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Football museum plans to be ‘taken forward’ – with explainer why it is better in town than inside new Kop stand

Plans for a new football museum in Wrexham are to be “taken forward”, with the chief executive explaining why it is better located in the town rather than at the Racecourse.

Earlier this year Dafydd Elis-Thomas AM, deputy minister for culture, sport and tourism announced that “developing new facilities at Wrexham Museum would be the best option to create a showcase for our football heritage.”

It is anticipated that visitor numbers could rise to a target of 80,000 footfalls a year to the new football specific museum.

The Welsh Government originally allocated the sum of £5m in the 2019/20 capital provision for the development of this museum together with new contemporary art provision elsewhere in Wales, this was subsequently increased to £10m in January.

Based on current proposals, the initial estimate of the capital cost for such a facility is around £4,400,000, and the additional running costs to support the proposed museum are estimated to be in the order of £144,500 per annum.

New details release state the intention is that the new Football Museum would be ‘national styled’ although formally not part of the portfolio of museums run by Amgueddfa Cymru – National Museums Wales. This appears to mean it would be run by Wrexham Council.

A new offsite collections store would be required as part of the overall development.

In the usual ‘implications’ section of the report before councillors it notes under ‘budget’ – “Although there will be increased opportunities for the use of volunteers in the new Capital and Revenue implications to the proposed development will be identified through the development of the proposal to RIBA Stage 3 as proposed.

“An application will be made to Welsh Government and the National Lottery Heritage Fund to fund the development stage up to RIBA Stage 3.”

Wrexham.com asked Cllr Hugh Jones, deputy leader of Wrexham Council, if there was any ongoing revenue contribution planned rather than just capital,

Cllr Jones said: “If you look at the capital contribution, the reference to the 10 million is split between the national contemporary art gallery, and the football” explaining that final figures for the capital will not be known until the next few stages that include the design and architecture design phases.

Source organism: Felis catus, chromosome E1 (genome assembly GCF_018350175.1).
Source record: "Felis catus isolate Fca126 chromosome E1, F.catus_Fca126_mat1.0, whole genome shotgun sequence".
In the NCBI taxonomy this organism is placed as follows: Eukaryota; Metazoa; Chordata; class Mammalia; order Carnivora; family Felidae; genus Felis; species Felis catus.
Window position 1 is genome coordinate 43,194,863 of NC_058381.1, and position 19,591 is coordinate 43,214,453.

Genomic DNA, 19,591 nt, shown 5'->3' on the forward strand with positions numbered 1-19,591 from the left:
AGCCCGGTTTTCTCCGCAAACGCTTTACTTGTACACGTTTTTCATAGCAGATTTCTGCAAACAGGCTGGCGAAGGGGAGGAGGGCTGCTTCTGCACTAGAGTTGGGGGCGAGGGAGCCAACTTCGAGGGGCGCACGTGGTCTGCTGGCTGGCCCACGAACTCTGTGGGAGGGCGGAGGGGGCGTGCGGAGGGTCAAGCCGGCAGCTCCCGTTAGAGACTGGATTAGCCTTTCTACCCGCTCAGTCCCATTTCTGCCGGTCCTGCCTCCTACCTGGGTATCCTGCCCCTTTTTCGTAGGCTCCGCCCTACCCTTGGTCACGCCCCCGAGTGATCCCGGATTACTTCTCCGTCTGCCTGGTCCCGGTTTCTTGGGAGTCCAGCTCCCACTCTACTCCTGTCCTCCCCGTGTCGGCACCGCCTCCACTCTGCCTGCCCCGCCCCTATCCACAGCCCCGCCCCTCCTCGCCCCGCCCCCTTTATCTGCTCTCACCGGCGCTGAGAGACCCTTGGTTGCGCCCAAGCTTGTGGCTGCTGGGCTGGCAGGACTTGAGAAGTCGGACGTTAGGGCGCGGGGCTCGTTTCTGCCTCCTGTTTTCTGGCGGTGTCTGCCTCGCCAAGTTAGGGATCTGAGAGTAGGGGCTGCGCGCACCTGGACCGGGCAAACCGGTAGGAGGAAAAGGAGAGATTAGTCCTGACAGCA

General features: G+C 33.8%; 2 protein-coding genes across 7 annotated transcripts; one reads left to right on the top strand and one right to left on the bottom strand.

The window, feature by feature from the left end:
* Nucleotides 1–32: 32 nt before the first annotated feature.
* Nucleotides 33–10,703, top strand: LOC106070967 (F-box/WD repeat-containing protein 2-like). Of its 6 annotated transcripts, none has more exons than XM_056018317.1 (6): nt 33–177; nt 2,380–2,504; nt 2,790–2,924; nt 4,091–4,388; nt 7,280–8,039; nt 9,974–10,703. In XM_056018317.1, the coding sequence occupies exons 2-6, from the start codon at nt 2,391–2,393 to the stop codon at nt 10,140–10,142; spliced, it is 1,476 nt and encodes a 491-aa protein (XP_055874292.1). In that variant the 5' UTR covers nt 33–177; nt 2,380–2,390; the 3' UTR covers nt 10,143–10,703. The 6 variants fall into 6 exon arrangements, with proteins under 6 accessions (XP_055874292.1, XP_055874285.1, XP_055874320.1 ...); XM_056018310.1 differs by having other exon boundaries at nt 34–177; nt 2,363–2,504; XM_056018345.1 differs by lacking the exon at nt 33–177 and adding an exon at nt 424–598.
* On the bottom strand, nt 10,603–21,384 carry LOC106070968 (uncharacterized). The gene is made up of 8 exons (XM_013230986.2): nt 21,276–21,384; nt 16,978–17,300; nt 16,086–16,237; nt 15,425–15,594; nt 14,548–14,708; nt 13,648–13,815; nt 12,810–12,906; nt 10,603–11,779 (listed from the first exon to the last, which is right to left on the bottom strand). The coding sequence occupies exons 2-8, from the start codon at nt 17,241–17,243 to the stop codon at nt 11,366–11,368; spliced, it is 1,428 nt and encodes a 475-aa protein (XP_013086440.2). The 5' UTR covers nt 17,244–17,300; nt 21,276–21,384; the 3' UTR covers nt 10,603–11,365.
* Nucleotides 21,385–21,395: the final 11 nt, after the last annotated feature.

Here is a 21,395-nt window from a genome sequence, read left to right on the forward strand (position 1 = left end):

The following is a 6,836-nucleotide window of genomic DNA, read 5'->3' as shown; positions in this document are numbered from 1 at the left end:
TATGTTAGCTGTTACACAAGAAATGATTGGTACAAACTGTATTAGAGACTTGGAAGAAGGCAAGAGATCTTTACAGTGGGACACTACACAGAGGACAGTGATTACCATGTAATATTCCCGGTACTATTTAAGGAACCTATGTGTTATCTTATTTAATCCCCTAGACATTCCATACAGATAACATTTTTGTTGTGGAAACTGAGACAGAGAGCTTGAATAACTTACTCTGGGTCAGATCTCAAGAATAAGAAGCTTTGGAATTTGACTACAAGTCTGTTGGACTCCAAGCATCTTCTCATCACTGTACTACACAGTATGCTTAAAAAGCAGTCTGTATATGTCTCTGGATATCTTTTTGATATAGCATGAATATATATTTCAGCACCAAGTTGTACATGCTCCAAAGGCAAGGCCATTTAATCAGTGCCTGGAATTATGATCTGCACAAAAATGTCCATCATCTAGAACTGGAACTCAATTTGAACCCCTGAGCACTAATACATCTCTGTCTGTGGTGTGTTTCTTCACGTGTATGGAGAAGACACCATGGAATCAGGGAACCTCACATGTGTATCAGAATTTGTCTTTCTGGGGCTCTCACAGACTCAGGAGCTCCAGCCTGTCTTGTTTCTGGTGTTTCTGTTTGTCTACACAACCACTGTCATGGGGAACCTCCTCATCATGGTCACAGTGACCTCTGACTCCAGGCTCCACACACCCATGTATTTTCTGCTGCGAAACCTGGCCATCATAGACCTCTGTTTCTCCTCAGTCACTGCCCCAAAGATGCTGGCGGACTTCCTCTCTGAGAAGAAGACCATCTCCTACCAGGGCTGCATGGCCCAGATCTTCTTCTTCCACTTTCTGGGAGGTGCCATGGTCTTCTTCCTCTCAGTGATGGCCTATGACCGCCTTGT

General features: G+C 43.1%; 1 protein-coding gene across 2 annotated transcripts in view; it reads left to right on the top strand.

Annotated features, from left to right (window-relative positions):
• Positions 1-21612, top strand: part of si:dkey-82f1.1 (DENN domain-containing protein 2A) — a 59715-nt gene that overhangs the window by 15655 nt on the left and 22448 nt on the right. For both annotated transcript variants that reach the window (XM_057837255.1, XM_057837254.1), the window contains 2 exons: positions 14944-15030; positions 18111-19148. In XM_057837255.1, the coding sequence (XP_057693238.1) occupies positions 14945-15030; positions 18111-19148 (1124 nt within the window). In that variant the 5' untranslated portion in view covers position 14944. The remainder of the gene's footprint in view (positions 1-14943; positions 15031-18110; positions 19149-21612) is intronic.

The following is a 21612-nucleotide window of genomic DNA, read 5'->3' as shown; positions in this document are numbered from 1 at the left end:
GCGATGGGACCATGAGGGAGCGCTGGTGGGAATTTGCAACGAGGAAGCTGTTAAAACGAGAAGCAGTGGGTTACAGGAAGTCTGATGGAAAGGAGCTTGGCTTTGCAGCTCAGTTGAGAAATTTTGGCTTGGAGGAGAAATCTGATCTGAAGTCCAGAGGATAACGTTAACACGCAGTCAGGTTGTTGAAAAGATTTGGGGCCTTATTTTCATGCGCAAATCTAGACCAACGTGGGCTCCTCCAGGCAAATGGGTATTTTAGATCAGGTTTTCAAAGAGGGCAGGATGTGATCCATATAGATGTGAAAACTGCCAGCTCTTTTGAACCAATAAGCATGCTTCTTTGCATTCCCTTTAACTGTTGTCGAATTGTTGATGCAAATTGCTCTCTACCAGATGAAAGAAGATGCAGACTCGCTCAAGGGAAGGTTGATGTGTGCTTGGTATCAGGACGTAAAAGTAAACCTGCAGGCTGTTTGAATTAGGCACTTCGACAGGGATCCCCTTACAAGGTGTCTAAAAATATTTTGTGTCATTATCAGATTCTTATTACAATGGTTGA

“There are revenue implications, yes, and that’s why we’re looking at other means of funding and raising revenue. We will need to increase our staff as well, so there are revenue implications.”

With the recent announcements over the aspirations over the Kop, and previous questions raised why the museum was not part of that planned redevelopment.

Council Chief Exec Ian Bancroft explained: “This is why the football museum is right at the Museum, because in reality, you need to create as much revenue generating space in the form of the football ground.”

“If you put the museum in there, you’ve lost the ability to open up whole space for conference, conventions or catering. I think both us and the football club are the same view.

“It is good the studies are happening in parallel, because it really does say why the football museum it is right at the museum, you need to focus on revenue generating activity within the stand.”

The upgrading and redevelopment of Wrexham Museum could include circa 200m2 of new gallery spaces on the first floor, together with an extension set out within the forecourt zones of 160m2.

The existing glazed frontage could be modified to link the Grade II listed building with the proposed new infrastructure developed in the forecourt area, although there are no formal public plans.

It is anticipated that visitor numbers could rise to a target of 80,000 footfalls a year to the new football specific museum.

Councillors will be likely to approve the plan to authorise council officers to enter into discussions with Welsh Government to take this proposal forward.



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